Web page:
A highly controversial substance is now becoming a popular remedy for opioid withdrawal. It's called Kratom and it's legal in Arizona, but the FDA is now issuing a warning -- according to the agency, it's been linked to dozens of deaths.
Kratom comes from a tropical tree. Its leaves contain psychoactive mind altering opioid compounds. the herbal supplement is illegal in some states, but legal in Arizona.
"If you go to a smoke shop and buy it and then use it, what's the concentration? How do you know that? Did they test it? If I use it and I smoke it the same as if I eat it. If I use it and I smoke it and I eat it the same day and mix it with alcohol is that safe? There's a lot of safety checks that go into giving a medication to people," said Dr. Frank Lovecchio of the Banner Poison, Drug and Information Center.
The FDA issued a public health advisory recently over the use of Kratom, stating there's been a tenfold increase in calls made to U.S. poison control centers regarding the substance from 2010 to 2015 and claims 36 deaths are linked to the substance.
"At low doses, it's a stimulant. It makes you feel good or up, the same way caffeine does. At higher doses, it's a depressant or makes you feel no pain. The same way opiates do, or heroin or methadone," explained Lovecchio.
According to the FDA, it produces similar effects as a narcotic, carrying the risk of abuse, addiction and even death, something Dr. Lovecchio agrees with.
"If you ask if it's addictive, absolutely. It affects your same receptors that opiates do and what I mean by that is it will affect the receptors in your brain and make you desire heroin, or morphine, or Oxycodone or OxyCotin. You probably have to take more of it."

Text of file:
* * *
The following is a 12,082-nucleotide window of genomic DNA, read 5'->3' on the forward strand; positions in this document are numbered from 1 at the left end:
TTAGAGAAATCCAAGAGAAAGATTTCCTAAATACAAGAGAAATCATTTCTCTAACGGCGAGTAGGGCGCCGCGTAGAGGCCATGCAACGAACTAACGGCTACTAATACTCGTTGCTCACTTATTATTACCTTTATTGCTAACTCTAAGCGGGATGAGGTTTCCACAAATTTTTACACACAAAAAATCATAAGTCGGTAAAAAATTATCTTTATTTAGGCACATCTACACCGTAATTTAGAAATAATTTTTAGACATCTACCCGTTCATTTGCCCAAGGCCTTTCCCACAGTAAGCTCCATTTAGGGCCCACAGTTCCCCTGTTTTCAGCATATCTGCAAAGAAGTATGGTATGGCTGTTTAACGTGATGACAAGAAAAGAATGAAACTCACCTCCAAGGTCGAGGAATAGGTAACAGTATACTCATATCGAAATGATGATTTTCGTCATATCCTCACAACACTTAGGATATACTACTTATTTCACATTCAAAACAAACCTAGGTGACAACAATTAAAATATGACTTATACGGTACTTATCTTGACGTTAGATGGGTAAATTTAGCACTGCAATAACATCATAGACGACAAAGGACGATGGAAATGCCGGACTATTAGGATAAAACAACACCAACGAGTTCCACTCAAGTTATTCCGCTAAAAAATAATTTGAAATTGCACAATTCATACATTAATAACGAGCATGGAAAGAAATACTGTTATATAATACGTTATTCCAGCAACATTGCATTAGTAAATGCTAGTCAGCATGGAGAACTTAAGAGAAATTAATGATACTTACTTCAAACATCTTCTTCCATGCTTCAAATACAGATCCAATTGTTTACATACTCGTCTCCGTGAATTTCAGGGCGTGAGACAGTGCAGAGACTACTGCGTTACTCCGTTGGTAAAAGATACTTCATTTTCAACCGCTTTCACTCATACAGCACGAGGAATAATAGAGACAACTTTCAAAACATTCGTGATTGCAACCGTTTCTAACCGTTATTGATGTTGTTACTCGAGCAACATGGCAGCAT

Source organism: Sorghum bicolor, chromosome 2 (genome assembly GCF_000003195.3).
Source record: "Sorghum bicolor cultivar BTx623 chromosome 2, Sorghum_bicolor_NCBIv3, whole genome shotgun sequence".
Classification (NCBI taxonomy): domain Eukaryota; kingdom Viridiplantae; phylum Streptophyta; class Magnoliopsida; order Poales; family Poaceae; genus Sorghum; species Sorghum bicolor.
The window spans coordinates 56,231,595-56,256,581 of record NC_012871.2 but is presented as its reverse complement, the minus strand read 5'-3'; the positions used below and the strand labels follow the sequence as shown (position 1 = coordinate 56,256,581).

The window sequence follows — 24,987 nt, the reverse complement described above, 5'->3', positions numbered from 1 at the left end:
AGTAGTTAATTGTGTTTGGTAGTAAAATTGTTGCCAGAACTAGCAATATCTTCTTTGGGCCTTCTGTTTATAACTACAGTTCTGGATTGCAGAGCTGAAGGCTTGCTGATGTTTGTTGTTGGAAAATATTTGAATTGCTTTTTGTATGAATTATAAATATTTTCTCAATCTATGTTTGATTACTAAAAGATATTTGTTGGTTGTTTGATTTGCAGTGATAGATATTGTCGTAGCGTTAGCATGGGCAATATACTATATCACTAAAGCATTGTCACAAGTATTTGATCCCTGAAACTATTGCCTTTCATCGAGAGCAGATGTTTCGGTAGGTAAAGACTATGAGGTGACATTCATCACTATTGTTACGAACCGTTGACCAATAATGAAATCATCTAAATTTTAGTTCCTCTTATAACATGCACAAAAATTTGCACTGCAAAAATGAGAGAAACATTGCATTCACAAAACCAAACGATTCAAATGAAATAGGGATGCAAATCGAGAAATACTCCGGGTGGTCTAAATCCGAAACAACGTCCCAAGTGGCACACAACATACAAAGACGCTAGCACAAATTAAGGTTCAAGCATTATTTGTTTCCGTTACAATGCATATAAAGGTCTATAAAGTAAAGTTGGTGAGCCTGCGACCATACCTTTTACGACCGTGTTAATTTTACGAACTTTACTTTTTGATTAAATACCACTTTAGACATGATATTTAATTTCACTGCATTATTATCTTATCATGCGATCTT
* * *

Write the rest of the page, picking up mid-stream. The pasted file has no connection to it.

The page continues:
The unproved botanical substance originates from Thailand, Malaysia and Indonesia. It's said to treat pain, anxiety, depression and it's also becoming a popular remedy for opioid withdrawal.
"You don't have to be bound to Vicodin, Percocet or to OxyContin, that there is a safe, healthier alternative. The fact that Kratom has little to no toxicity level compared to any, there's not one that could be said the same for a man-made pharmaceutical opiate," said Tim Martin with Herb 'N Legend Smoke Shop in Phoenix.
Martin calls Kratom a natural miracle. There are many products and ways to take it. People smoke it, ingest it or drink it like tea. He says most people are using it for opioid withdrawal and only a small percentage use it recreationally.
"With Kratom, you're able to make that transition seamlessly and go 'cold turkey' so to speak. You can go directly to the Kratom without any of the sickness and really lead a normal life. Beautiful thing about that is after what we typically find is two weeks to a month of a Kratom supplement, you can completely stop the Kratom cold turkey with no side effects."
While the controversial opiate may be legal now in Arizona, we're just not sure what the future holds. Some argue it should remain legal, while others disagree.
"I think it's inevitable that it will be scheduled and it should be controlled at some point. It is as beneficial as some of the other natural substances just like cannabis and it should be available to everybody. It grows out of the ground and because of its miracle qualities we should cheer it," said Martin.
"Let's assume it's a good pain reliever and it works well, at the end of the day it acts just like another opiate. Quite frankly, I don't think we need another opiate. I think we need to find less ways to use opiates in America," said Lovecchio.
The FDA says there's no reliable evidence to support the use of Kratom as a treatment for opioid use disorder. There's currently no FDA approved therapeutic uses of the substance.